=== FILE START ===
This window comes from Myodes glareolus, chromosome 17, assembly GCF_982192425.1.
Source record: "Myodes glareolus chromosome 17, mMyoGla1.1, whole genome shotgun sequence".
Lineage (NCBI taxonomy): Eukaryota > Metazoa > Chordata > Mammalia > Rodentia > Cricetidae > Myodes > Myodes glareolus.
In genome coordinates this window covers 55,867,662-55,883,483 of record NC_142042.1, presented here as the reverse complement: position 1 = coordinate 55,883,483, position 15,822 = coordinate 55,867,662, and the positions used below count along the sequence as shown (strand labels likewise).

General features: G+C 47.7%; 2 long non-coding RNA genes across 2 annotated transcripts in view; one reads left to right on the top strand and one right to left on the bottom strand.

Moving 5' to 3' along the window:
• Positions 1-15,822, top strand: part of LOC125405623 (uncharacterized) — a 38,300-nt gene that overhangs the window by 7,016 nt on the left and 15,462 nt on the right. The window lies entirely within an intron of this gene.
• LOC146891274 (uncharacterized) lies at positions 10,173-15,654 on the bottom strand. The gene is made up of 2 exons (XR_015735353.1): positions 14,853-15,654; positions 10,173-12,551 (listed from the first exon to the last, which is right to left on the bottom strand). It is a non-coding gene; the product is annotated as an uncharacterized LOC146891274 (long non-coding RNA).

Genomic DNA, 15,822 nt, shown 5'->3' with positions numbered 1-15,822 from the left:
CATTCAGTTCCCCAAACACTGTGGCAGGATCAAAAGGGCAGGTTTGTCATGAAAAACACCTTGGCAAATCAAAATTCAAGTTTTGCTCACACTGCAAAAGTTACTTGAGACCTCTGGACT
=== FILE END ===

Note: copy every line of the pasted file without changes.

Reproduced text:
This window comes from Myodes glareolus, chromosome 17, assembly GCF_982192425.1.
Source record: "Myodes glareolus chromosome 17, mMyoGla1.1, whole genome shotgun sequence".
Lineage (NCBI taxonomy): Eukaryota > Metazoa > Chordata > Mammalia > Rodentia > Cricetidae > Myodes > Myodes glareolus.
In genome coordinates this window covers 55,867,662-55,883,483 of record NC_142042.1, presented here as the reverse complement: position 1 = coordinate 55,883,483, position 15,822 = coordinate 55,867,662, and the positions used below count along the sequence as shown (strand labels likewise).

General features: G+C 47.7%; 2 long non-coding RNA genes across 2 annotated transcripts in view; one reads left to right on the top strand and one right to left on the bottom strand.

Moving 5' to 3' along the window:
• Positions 1-15,822, top strand: part of LOC125405623 (uncharacterized) — a 38,300-nt gene that overhangs the window by 7,016 nt on the left and 15,462 nt on the right. The window lies entirely within an intron of this gene.
• LOC146891274 (uncharacterized) lies at positions 10,173-15,654 on the bottom strand. The gene is made up of 2 exons (XR_015735353.1): positions 14,853-15,654; positions 10,173-12,551 (listed from the first exon to the last, which is right to left on the bottom strand). It is a non-coding gene; the product is annotated as an uncharacterized LOC146891274 (long non-coding RNA).

Genomic DNA, 15,822 nt, shown 5'->3' with positions numbered 1-15,822 from the left:
CATTCAGTTCCCCAAACACTGTGGCAGGATCAAAAGGGCAGGTTTGTCATGAAAAACACCTTGGCAAATCAAAATTCAAGTTTTGCTCACACTGCAAAAGTTACTTGAGACCTCTGGACT